Glenn Dean tends to let his paintings do the talking. Even then, the silence is audible. Steeped in the solitude of nature, his canvases invite meditation — on color, light, mesas, mountains, sagebrush, clouds. A horse, a cowboy, the moon, the frontier.

The secret to a great photograph might be equal parts composition and capturing the decisive moment. Dean composes decisive moments in paint, evoking in brushstrokes an ambience that transports the viewer into not just the moment but into the romance of the West.

Painting solitary landscapes and quiet moments, Dean lives on the Central Coast of his native California. He also lived in New Mexico for nearly four years. And his paintings seek to share the beauty of those places and the larger West.

Along the Overlook, 12″ x 16″ Oil

“I paint because for me, it’s the most effective way to celebrate or honor the things in the world that I find to be beautiful,” he says. Desert, mountains, mesas, coasts — he’s hard-pressed to choose a favorite landscape in the West. “They are clearly all so different and beautiful. I am from the coast and my life now is on the coast. There’s something about being on the edge of a continent with the vast surface of a hidden world to look out on. It keeps the imagination alive. Witnessing nature’s moods on the water is pretty amazing, too. And it’s always a treat to travel and paint in the Southwest, to Utah, Nevada, Arizona, New Mexico, or anywhere in the Four Corners region.”

Painting outdoors, being outdoors, completing a painting successfully, exploring museums and galleries, and traveling with friends count among the things that make him happy.

Dean discovered a joy in art as a young teen and remains largely self-taught. “I would draw when I was very young,” he says. “I was probably 12 or 13 when I first recognized that I liked the feeling I would get when I was painting or drawing. When I was in high school I would draw Martians and weird characters from my imagination. This was all I knew.”

Afternoon Ride, 24″ x 24″ Oil

His inclination toward art became more of a calling when, around the age of 20, he did his first outdoor painting, in Arizona while visiting his parents in Tucson. “This changed my life,” he says. “I think it was a painting of a mesquite tree. It was an awful painting and was eventually discarded. I don’t recall many details about the day other than bright Arizona sunlight and that it was an overall enjoyable experience to work outdoors in the sun. It was very challenging and stimulating, which I saw as such a worthy pursuit: to try to paint the landscape and sunlight happening right in front of me. This led to the discovery of new artists that I had not heard of before, who were masters at painting outdoor light. And it all led to me spending as much time as I could painting outdoors and learning as much as I could to improve my abilities.”

Those considerable abilities have garnered awards and secured places for his work in collections and museums. Dean chalks up his career success to discipline and innumerable hours at the easel, and to the inherent appeal of his subject matter. He can’t imagine another life. “I think that the way things unfolded for me have fortunately led me to painting the West. The West is profoundly beautiful and unique and calls out to be experienced. I like to think that even if I were born somewhere else, I would have still been called just as strongly to the West.”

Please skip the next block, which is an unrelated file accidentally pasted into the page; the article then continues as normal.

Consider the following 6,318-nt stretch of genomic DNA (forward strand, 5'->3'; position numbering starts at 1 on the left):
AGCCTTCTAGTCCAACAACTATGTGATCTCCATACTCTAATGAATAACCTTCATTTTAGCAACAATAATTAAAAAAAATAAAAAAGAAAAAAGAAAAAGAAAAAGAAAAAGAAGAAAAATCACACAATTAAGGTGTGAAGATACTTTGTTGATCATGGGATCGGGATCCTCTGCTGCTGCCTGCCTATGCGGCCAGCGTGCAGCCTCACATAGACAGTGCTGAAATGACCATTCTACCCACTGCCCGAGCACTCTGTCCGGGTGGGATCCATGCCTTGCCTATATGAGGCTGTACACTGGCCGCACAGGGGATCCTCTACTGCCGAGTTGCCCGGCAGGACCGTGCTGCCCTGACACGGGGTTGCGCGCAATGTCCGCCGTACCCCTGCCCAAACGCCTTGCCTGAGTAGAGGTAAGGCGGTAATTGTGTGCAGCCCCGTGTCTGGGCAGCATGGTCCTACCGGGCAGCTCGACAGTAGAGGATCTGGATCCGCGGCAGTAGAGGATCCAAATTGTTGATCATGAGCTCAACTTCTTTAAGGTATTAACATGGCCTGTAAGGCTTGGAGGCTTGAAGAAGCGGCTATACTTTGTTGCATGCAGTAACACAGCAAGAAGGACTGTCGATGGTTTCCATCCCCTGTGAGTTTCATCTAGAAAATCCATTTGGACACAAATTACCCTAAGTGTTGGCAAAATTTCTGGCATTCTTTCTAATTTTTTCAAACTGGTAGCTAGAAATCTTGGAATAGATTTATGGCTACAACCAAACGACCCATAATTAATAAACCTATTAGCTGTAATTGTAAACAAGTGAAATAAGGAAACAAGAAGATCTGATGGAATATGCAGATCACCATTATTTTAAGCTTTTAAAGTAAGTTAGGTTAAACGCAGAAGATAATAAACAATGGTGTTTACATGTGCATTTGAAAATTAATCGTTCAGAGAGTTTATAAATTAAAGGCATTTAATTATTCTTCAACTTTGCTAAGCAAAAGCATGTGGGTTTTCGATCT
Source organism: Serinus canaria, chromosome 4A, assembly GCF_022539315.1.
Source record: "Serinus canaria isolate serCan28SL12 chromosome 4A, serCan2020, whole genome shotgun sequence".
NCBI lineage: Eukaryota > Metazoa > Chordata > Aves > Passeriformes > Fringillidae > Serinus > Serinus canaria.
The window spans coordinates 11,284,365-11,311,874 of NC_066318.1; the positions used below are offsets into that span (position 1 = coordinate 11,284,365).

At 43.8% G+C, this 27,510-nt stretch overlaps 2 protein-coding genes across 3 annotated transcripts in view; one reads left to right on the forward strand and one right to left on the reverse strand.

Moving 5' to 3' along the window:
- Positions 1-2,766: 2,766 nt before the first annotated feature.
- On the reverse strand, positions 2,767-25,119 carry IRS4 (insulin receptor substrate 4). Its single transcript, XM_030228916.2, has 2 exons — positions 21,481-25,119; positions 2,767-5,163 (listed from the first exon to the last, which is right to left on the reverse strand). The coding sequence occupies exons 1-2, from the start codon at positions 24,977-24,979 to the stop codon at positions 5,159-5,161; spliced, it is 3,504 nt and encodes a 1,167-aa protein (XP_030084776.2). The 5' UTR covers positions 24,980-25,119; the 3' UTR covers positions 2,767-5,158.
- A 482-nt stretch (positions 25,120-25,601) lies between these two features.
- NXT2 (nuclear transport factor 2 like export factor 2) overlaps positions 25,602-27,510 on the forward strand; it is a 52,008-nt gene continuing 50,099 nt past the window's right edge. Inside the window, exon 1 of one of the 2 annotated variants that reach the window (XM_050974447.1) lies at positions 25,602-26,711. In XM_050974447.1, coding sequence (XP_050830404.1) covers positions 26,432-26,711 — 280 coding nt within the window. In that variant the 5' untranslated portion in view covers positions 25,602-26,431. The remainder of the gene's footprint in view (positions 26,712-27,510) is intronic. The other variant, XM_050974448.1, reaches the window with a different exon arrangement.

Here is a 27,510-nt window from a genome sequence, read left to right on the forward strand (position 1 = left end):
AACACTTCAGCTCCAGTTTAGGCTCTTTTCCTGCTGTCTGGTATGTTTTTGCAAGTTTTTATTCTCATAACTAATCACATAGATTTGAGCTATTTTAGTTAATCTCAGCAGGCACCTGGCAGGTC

We talked with Dean recently as he was preparing for a solo show at the Legacy Gallery in Jackson, Wyoming, this September.

Cowboys & Indians: What’s on your easel right now?

Glenn Dean: I am working on a large painting of a lone rider silhouetted by a dramatic clouded sky. It was inspired by travels to southern Utah and northern Arizona.

C&I: Painting outdoors is one of your great joys. Describe that experience.

Dean: Each painting experience outdoors is unique. My experiences working in nature are my own. If I were to describe any one of them to you, physically, on the surface it might seem like I’m simply standing outside painting while looking at what’s in front of me, and it would not give you much of the sense of what I’m experiencing personally. Working outdoors is equally challenging and rewarding. I work more reactively to the chosen subject and paint quick and impulsively. Working from life to see true color and to hopefully absorb some of the feelings, sounds, and smells of nature while working, which may just end up somehow making my painting more lifelike.

When a painting is done, I often don’t know how it happened, as I wasn’t thinking too much about anything other than split-second decisions of paint application and adjusting shapes or color mixtures. There are challenges from nature beyond trying to do her justice with paint on canvas. I’ve had the wind knock my easel over on numerous occasions. I’ve experienced a dust devil that swirled around me and my easel and covered me and my painting in sand and dust. Biting bugs, lightning, rain, run-ins with bigger critters. Or sometimes it’s as calm and as quiet as you could ever imagine, and the only sounds are coming from my brushes on the palette and canvas. It’s all possible when working outdoors. The beautiful things I’ve seen in nature are not justified well with my own words, so I will not try to describe any one experience to you. The experience of painting outdoors is unpredictable and is never the same twice, which is perhaps why it’s so enjoyable.

This article was originally published in Cowboys & Indians, August 1, 2019. Read Full Article Here.